Under the Anfluence

A friend of mine had to undergo a general anaesthetic this week and this got me thinking about my own relationship with being ‘knocked out’.

It’s many years, thankfully, since I’ve gone into an operating theatre and I’m sure the stuff they use now to put you to sleep has moved on and become much more sophisticated.

Back in my day though, whatever it was that they gave me did not agree with me.  It did not agree with me at all…

On the evening of Thursday, October 5, 1978 I brought my dogs for a walk in the woods.  (How can I be so accurate with this memory? I’ll tell you in a minute).  One of the dogs was a fairly young German Shepherd with a propensity to run off when unleashed.  That’s why he was on the leash when I slipped in some mud and fell on my wrist, dislocating it.  It was a long walk back through the woods that day.

At the hospital, for whatever reason, they decided I had to be given a general anaesthetic to get sorted out.  I’m still a bit surprised about that but I suppose they knew best.

When they wheeled me in_


I’m procrastinating.  I’d better stop beating around the bush and explain exactly what happens to me under general anaesthetic.

I get pissed.

No, I don’t mean pissed as in ‘Pissed-Off’ like you American Friends might say.  I mean drunk, rat-arsed, paralytic, bollixed, bet, fluthered… ‘tired-and-emotional’.  Pissed.

You may (or may not) have seen a previous post where I explained that I practically-never get drunk.  I hate the feeling, the dereliction of control.  I have a drink-or-two then I stop.

So I’ve never been a very good drunk and, that last time I had an anaesthetic, I was only fifteen years old and I’d never had a drink at all.  So it was always going to go badly.

_anyway, they wheeled me in and somone got me to count backwards and everything started to clang and echo and then, just as I went under, somebody said, “I see Dana got married today.” 

(Dana (Rosemary Scallon) won the Eurovision for us in 1970 with ‘All Kinds of Everything’.  You knew this, right?)

This fact crashed around in my head as I fell asleep and I’ve never ever forgotten it.  So, today, I can look up Wikipedia and see that she was married on October 5, 1978 and that’s how I have my dates so accurate.  Good, eh?

I woke up_

Let me give a little context for this next bit.  Every day I walked past the hospital to school and, next door to the hospital, was a nice house with a bronze nameplate on the front gate.  It read, ‘Turloc Swann, Surgeon’.  He was an eminent and much respected man in our town and that nameplate had puzzled me for many years as I trudged past.

_anyway, I woke up and this nurse said to me, “Hello, this is the man who fixed you all up… Mr. Swann.”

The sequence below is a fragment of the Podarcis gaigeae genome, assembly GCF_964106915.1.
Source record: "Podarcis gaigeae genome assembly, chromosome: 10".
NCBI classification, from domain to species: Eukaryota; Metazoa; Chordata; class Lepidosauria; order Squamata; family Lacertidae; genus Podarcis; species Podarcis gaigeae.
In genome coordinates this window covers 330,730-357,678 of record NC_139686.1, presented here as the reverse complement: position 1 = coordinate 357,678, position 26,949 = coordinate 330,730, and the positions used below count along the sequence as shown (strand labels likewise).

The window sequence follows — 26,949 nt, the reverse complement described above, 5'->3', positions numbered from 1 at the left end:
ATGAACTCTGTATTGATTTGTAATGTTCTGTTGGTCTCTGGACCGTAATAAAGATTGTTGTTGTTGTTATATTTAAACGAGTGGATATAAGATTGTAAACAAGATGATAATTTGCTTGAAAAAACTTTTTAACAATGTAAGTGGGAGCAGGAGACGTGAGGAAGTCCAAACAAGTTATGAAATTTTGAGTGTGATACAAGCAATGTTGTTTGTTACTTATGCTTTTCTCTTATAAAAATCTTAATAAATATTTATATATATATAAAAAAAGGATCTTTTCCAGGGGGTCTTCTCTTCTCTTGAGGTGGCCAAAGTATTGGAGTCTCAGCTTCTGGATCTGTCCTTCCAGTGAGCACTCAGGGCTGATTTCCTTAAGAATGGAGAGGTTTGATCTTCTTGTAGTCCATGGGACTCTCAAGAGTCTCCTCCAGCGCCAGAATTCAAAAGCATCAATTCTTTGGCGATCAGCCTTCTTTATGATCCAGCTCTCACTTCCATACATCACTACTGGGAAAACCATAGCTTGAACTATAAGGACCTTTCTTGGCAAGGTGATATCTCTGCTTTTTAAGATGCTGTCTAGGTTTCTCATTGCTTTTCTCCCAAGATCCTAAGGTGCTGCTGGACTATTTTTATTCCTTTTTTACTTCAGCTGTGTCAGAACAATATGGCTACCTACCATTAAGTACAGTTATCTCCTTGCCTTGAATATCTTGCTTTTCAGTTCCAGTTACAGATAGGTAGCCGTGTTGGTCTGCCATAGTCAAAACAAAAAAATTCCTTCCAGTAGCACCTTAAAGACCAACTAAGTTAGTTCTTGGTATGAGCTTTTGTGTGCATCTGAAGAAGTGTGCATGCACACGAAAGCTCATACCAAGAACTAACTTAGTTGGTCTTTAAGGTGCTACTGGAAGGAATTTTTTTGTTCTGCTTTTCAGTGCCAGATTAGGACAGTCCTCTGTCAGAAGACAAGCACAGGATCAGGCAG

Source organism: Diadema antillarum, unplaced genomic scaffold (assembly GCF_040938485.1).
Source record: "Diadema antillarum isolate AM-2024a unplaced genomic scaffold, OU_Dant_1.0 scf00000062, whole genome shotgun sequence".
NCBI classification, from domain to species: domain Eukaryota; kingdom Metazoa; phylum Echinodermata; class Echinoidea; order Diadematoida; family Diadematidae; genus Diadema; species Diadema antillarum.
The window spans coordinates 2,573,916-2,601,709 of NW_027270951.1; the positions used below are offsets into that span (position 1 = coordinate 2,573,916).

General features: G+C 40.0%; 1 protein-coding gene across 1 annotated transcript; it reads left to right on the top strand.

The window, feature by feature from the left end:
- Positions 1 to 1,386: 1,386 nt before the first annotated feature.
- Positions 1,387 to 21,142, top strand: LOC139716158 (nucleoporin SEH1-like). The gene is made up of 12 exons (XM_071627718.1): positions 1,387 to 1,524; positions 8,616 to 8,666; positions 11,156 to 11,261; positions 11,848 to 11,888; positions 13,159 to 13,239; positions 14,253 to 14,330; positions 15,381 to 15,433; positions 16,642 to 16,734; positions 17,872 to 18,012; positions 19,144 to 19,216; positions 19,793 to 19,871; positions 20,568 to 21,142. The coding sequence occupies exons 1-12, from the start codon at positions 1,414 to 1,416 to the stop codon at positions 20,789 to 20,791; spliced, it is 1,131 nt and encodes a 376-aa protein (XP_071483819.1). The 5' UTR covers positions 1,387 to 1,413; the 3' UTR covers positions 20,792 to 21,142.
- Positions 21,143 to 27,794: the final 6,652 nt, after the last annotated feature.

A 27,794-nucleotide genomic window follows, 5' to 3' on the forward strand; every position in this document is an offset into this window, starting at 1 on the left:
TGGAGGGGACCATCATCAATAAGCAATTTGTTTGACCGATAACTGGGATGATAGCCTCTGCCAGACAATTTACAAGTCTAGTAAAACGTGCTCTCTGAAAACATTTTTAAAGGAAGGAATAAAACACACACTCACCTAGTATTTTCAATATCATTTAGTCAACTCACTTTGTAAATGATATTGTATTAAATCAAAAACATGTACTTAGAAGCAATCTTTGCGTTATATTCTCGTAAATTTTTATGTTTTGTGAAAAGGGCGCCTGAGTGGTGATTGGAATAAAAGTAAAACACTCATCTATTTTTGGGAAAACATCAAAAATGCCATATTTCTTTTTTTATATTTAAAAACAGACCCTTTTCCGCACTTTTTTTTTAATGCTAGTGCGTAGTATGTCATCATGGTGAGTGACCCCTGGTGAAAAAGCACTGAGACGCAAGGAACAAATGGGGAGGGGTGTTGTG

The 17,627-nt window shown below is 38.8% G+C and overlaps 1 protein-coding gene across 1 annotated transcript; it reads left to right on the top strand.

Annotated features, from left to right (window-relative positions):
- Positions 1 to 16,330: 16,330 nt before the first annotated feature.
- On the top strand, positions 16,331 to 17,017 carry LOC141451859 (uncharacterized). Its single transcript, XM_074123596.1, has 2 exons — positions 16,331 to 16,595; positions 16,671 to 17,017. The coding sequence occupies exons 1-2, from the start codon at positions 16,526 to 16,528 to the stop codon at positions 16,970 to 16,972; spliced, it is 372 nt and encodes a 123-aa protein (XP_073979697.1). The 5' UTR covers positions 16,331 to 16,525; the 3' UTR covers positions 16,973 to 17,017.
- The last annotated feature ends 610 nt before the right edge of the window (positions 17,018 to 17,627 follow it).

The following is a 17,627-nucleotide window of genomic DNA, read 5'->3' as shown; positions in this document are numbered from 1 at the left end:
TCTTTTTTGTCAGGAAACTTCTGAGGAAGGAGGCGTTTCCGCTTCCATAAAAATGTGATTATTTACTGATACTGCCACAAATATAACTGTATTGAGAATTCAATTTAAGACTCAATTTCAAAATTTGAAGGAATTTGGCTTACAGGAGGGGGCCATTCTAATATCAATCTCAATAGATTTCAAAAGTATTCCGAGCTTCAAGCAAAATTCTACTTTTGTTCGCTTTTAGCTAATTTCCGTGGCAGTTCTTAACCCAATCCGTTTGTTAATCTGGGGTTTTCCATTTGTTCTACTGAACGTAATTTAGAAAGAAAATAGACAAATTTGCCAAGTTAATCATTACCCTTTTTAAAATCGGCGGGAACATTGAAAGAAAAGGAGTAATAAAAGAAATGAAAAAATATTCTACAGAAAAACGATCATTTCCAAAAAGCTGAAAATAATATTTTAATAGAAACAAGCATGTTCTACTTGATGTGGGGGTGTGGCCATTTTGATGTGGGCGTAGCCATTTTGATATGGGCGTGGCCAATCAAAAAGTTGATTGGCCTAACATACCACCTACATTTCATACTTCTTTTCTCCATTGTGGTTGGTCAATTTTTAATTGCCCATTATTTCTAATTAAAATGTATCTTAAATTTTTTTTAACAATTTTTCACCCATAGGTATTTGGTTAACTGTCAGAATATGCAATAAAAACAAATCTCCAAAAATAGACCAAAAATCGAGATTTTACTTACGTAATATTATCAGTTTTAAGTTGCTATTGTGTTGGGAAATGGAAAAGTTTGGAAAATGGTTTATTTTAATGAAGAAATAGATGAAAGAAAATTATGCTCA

It was him!  I'd never seen him in the flesh before but it was really him!

“Heyyyy,” I said, with lips that didn’t seem to want to co-operate fully with me, “I've always wondered, what kinnnd of a fuggin’ name… is ‘Turloc’ anyway?”

When I woke up more completely, some time later, I was back on the ward and there was a weary-looking attendant sitting by my bed.  He had glasses… I would know him today if I saw him, I’m sure.

“Are you really awake this time?” he said.

“I think so,” I replied, “I think I might have been talking shite a bit earlier.”

“Yes,” he said, suddenly looking much much wearier, “you certainly were.”


Pam Nash said...

Just an instinct, but I'm guessing that you and Turloc didn't end up going for a pint together a few days later? ;)

Karen Redman said...

Haha! I love anaesthetic stories - they're sort of "Tales of the Uninhibited". Last time I had to have an anaesthetic, a cousin of mine was theatre sister. I have no recall of what she told me at all but apparently when I came round she said I spent 10 minutes demanding to be put onto a different trolley bed as the one I was on was "sooooo coooold". I think they moved me just to shut me up! x

Laura said...

I've only had the experience once and don't remember anything. I was a kid at the time. No doubt I was as sweet and charming as always.

maybepoet said...

someone should write a sitcom or a short film based in the recovery room next to the theatre. For those none nursey types its an area where post-op patients are stabilised before returning to the ward. I've had marriage proposals, lewd suggestions and wrestling matches with some of the people under my care who are 'under the influence'. Like all the best/worst hangovers they rarely remember anything whatsoever, whereas I go home with a head full of funny stories.

Jim Murdoch said...

Ken Armstrong talking shite? The very thought of it!

Terry Heath said...

Sometimes a little "shite" (British spelling?) needs to be talked. I'd like to talk some right now. Where's the anaesthetic?